Introduction to the Workers' Compensation Law
Workers' compensation is insurance that provides cash benefits and/or medical care for workers who are injured or become ill as a direct result of their job.
Employers pay for this insurance, and shall not require the employee to contribute to the cost of compensation. Weekly cash benefits and medical care are paid by the employer's insurance carrier, as directed by the Workers' Compensation Board. The Workers' Compensation Board is a state agency that processes the claims. If Board intervention is necessary, it will determine whether that insurer will reimburse for cash benefits and/or medical care, and the amounts payable.
In a workers' compensation case, no one party is determined to be at fault. The amount that a claimant receives is not decreased by his/her carelessness, nor increased by an employer's fault. However, a worker loses his/her right to workers' compensation if the injury results solely from his or her intoxication from drugs or alcohol, or from the intent to injure him/herself or someone else.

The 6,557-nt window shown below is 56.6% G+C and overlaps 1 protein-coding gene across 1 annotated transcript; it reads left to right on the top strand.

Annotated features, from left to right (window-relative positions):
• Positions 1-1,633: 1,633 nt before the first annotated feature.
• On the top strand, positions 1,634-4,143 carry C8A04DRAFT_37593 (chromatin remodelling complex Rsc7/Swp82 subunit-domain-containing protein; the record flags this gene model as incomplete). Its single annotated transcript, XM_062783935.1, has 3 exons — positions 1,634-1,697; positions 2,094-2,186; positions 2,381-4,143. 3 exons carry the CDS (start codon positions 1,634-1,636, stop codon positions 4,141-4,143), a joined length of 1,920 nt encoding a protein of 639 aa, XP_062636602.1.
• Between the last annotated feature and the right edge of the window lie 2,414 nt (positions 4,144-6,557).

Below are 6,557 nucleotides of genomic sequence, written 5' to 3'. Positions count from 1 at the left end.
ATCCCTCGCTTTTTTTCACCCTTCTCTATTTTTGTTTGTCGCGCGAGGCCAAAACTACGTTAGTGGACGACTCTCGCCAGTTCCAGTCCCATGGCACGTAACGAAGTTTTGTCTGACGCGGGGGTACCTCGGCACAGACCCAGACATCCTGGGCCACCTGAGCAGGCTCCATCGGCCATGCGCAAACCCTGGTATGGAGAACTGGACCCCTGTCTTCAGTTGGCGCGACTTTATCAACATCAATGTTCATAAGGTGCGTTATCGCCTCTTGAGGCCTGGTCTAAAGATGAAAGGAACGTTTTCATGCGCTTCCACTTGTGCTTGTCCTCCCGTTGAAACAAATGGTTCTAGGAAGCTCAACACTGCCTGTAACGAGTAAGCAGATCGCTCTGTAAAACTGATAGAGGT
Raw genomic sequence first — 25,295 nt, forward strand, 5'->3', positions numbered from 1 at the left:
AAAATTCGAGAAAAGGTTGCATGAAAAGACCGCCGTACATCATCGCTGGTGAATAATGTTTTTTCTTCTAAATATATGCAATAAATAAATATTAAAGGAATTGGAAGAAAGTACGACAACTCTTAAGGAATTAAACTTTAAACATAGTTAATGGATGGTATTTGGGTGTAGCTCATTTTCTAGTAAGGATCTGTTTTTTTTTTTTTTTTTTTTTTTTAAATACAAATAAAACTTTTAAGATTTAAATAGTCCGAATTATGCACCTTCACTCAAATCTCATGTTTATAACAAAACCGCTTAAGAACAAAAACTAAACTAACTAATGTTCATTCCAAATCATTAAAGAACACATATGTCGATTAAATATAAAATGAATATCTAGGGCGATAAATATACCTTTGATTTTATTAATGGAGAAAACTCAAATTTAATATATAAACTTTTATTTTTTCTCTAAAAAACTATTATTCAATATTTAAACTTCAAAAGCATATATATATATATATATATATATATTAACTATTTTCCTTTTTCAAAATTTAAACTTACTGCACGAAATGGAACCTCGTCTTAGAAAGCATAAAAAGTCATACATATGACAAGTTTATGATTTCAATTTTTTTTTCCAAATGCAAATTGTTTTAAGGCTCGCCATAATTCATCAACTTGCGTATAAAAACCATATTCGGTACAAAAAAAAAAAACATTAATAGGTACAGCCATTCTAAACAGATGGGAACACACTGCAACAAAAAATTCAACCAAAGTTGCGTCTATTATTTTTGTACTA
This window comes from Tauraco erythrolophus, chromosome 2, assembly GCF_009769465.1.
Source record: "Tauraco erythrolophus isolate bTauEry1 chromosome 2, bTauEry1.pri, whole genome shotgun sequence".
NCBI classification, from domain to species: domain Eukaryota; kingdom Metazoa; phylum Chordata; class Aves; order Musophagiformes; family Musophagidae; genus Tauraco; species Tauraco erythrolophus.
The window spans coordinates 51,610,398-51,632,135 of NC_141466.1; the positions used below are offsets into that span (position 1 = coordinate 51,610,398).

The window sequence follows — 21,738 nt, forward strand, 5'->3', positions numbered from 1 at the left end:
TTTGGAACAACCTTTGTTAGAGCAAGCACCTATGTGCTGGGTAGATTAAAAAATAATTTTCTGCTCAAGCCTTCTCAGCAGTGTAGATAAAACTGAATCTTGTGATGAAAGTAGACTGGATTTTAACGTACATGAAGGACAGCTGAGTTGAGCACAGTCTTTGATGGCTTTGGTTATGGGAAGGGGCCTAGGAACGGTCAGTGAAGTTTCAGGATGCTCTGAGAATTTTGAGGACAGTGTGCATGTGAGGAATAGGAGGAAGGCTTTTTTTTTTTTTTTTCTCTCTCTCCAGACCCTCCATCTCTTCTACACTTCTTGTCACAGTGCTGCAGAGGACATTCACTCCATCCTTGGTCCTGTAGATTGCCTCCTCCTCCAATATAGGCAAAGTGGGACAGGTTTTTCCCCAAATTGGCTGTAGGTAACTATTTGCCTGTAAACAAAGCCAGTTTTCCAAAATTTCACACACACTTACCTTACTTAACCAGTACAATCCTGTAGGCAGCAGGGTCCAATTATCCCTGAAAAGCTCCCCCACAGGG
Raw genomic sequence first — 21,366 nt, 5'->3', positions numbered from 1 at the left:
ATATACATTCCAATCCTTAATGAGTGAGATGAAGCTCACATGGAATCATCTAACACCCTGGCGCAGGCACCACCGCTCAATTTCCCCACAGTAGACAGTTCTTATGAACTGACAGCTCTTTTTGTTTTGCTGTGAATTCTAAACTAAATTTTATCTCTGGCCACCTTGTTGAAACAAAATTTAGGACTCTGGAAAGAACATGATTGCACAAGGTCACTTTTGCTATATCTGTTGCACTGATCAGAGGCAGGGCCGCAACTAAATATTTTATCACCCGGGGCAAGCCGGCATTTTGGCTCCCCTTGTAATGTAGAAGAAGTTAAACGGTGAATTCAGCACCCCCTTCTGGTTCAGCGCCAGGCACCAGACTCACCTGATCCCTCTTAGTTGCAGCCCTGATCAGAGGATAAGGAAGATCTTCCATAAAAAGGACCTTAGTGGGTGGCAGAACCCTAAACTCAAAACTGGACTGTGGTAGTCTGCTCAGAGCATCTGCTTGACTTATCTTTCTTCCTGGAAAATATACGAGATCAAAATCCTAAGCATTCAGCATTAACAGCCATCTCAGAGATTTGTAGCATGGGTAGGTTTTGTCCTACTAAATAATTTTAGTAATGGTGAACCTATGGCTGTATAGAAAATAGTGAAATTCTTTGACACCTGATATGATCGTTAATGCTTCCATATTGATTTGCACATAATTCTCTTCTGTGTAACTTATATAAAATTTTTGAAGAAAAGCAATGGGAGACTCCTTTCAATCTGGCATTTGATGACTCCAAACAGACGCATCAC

A claim is paid if the employer or insurance carrier agrees that the injury or illness is work-related. If the employer or insurance carrier disputes the claim, no cash benefits are paid until the workers' compensation law judge decides who is right. If a worker is not receiving benefits because the employer or insurance carrier is arguing that the injury is not job-related, he or she may be eligible for disability benefits in the meantime. Any payments made under the Disability Program, however, will be subtracted from future workers' compensation awards.
If you can return to work but your injury prevents you from earning the same wages you once did, you may be entitled to a benefit that will make up two-thirds of the difference. You may also return to work in light or alternate duty before you are fully healed.